“The American people must make a fundamental decision. Do we continue the 40-year decline of the middle class, or do we fight for a progressive agenda that creates jobs, raises wages and takes on the economic and political power of the oligarchy?”
— Senator Bernie Sanders
By Ronny Hardaway
Countless opinions, articles, and discourses on New York State’s proposed Constitutional Convention, commonly called “Con Con,” inundate readers with what can be an overwhelming amount of information on the controversial topic. This article provides a brief overview of the history and process for the Constitutional Convention and its possible state constitutional amendments. Abridged lists of current pro and con positions on the Con Con are provided to assist voters with research and preparation for the Constitutional Convention Referendum on all state ballots in the November 7, 2017 general election. Please note that this is not an exhaustive or comprehensive coverage of the entire Con Con history, process, or issues. Use it as a starting point for personal research and decision-making.
New York State’s Con Con process evolved from positions offered by some of our country’s founders that laws and constitutions should be reviewed and revised regularly to reflect advances in knowledge, changes to human conditions, and the evolution of civilization. Time changes all things; therefore, laws and constitutions should be allowed to change with time and with the needs of the New York state’s residents.
Between the U.S. Declaration of Independence in 1776 and 1997, New York has called 15 state constitutional conventions and ratified constitutional changes from 11 of those 15 conventions. Not all proposed changes to the state constitution were ratified by voters; therefore, unratified changes to the state constitution were not incorporated.
The 1846 state constitutional convention inserted into the constitution a mandatory call for a constitutional convention at least every 20 years. The Legislature can also call for the same question to be put on the ballot at other times. “Calling” a Con Con means that a ballot referendum allows state voters to decide if a Con Con should be held. No state constitutional conventions have been approved by voters since 1965. The last referendum for a Con Con was in 1997, so the November 2017 election ballots will let voters decide if a state Con Con is necessary.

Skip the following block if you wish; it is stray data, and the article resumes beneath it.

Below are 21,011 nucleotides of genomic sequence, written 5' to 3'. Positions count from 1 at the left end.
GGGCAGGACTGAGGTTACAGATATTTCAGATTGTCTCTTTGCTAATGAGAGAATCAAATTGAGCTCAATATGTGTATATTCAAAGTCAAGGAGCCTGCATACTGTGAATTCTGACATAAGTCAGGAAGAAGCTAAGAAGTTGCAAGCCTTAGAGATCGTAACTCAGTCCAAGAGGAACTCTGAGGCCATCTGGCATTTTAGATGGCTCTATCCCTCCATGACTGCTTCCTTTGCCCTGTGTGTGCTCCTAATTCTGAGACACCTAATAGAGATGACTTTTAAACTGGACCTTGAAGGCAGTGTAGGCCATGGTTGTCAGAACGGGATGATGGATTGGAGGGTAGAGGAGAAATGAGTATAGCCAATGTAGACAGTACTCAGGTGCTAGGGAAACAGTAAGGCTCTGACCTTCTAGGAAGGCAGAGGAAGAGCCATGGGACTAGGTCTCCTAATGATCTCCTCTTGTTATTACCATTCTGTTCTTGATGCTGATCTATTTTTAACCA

The following flowchart provides a graphical representation of the current state constitutional convention process and timeline.
Flowchart of the Constitutional Convention Process
Vote on Con Con (Nov. 7, 2017)
On November 7, 2017, a referendum will be placed on all state election ballots. Voters must decide if a constitutional convention must be convened. If the referendum fails to pass, no convention will be held, and the next mandatory state convention will be called in 2037. If the referendum passes, the process of choosing delegates to the Con Con will begin.
Elect Delegates for Con Con (Nov. 8, 2017 – Nov. 6, 2018)
Between Nov. 8, 2017 and Nov. 6, 2018, New York residents will select their delegates to the state Con Con. Anyone who has been a state resident for five years prior to the election can run to be a Con Con delegate. Three delegates are chosen from each of New York’s 63 state senate districts, and fifteen additional delegates are selected statewide for a total of 204 delegates. How this mixed delegate system works is guided by the NY Legislature. The last time, the Legislature created a system whereby in each Senate district voters voted up or down for three candidates, and in the at-large election voted up or down for a party-based slate of candidates. The delegates will be selected in the Nov. 6, 2018 state election.
Con Con Convenes (Apr. 2, 2019)
On April 2, 2019, the Con Con will convene in Albany with all elected delegates in attendance.
Con Con Delegates Draft Constitutional Amendments (Apr. 2 – Nov. 2019)